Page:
Friday, October 2, 2015

New LGBT Homeless Youth Report

Since our LGBT youth experience homelessness at a much higher rate than their heterosexual peers they also face significant challenges accessing food, shelter, health care, education & employment. In addition homeless youth often struggle to obtain state-issued photo identification, which further limits their access to programs & services that may aid them in securing safe & stable housing. The Center for American Progress has released a new report examining the challenges that LGBT homeless youth face in obtaining state-issued identification & systematically reviews the patchwork of state & municipal laws that either erect or remove barriers to ID access. Laura E. Durso, Director of CAP’s LGBT Research & Communications Project stated, “States have put up serious barriers to homeless youth obtaining ID cards & LGBT homeless youth face even greater challenges. Only 22 percent of states offer free or reduced-cost IDs to the homeless & nearly half require parental consent before issuing IDs to those underage. For the many LGBT homeless youth who leave home because they are not accepted by their families this makes obtaining ID particularly difficult. Transgender individuals often have to provide proof of surgery or an amended birth certificate to receive an ID. All this only raises the bar even higher for LGBT homeless youth to obtain the required ID to secure the employment, care, or shelter they so desperately need.” The report was authored by former CAP Research Associate Hannah Hussey & makes concrete recommendations for states to improve the ability of LGBT homeless youth to receive the identification documents they need.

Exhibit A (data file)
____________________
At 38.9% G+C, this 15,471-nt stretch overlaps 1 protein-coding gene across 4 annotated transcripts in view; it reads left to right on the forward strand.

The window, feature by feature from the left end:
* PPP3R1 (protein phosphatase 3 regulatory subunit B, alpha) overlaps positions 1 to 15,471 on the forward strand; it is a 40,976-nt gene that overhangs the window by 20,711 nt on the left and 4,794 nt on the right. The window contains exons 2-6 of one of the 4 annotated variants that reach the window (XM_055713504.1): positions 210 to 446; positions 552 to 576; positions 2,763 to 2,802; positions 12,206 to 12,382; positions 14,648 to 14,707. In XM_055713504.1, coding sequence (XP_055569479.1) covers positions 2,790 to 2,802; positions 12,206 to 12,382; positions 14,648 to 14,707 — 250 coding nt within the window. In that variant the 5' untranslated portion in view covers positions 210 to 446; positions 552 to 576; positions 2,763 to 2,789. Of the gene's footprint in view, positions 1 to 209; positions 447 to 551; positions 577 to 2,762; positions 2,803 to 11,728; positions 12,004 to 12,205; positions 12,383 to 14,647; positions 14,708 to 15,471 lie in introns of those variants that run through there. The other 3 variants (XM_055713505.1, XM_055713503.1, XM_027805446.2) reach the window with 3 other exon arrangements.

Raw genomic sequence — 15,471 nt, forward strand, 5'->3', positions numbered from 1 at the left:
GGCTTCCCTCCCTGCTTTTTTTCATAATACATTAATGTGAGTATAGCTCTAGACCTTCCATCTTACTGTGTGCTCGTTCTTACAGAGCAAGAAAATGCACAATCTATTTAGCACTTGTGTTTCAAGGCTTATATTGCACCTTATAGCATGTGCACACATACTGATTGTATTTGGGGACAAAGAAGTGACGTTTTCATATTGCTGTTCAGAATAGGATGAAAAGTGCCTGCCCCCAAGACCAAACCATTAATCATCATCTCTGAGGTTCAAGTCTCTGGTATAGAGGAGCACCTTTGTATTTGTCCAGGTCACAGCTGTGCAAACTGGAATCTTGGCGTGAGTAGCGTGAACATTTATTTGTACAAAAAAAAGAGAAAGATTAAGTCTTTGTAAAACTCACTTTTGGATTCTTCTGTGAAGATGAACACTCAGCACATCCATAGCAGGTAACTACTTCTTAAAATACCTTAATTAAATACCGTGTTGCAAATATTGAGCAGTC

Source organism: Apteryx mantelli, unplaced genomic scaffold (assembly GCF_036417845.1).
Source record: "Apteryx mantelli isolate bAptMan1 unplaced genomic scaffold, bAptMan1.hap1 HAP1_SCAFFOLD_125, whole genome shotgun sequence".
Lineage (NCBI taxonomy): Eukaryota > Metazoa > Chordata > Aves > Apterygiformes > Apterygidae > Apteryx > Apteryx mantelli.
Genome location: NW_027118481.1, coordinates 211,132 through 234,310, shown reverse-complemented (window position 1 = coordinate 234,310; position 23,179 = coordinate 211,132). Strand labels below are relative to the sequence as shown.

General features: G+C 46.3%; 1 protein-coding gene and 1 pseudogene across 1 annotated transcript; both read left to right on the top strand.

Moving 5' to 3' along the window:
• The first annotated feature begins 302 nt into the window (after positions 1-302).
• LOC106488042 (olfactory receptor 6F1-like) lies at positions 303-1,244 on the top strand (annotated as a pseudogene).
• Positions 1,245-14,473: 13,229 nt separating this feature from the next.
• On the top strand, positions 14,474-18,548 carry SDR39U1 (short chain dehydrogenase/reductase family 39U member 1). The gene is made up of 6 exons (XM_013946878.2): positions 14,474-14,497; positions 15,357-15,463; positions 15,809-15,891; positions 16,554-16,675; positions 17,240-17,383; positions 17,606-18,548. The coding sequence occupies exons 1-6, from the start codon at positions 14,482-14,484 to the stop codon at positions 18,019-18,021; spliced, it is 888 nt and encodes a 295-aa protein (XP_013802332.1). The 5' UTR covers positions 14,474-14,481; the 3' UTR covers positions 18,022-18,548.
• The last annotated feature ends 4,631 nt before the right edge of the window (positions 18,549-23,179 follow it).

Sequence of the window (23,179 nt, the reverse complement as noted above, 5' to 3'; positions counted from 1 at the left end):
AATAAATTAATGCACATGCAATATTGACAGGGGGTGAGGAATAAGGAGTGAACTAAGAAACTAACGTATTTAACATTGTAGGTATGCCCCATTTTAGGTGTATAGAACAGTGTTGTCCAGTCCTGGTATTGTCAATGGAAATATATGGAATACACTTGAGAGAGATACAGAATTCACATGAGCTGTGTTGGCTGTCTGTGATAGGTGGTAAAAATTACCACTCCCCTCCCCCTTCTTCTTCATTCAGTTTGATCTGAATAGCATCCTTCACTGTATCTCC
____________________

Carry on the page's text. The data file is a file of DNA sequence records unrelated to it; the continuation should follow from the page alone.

For More Info:
Listen: Jennifer Finney Boylan Talks GLAD Events & LGBT Issues
Hear Audio Interviews w/ LGBT Leaders @OUTTAKE VOICES™



Anonymous Marilyn Rosen said...

This LGBT Homeless youth situation is at a desperate point. It goes to speak further about discrimination and the work left to do outside of marriage equality. Thank you, Charlotte, for talking about this.

October 2, 2015 at 10:12 AM  

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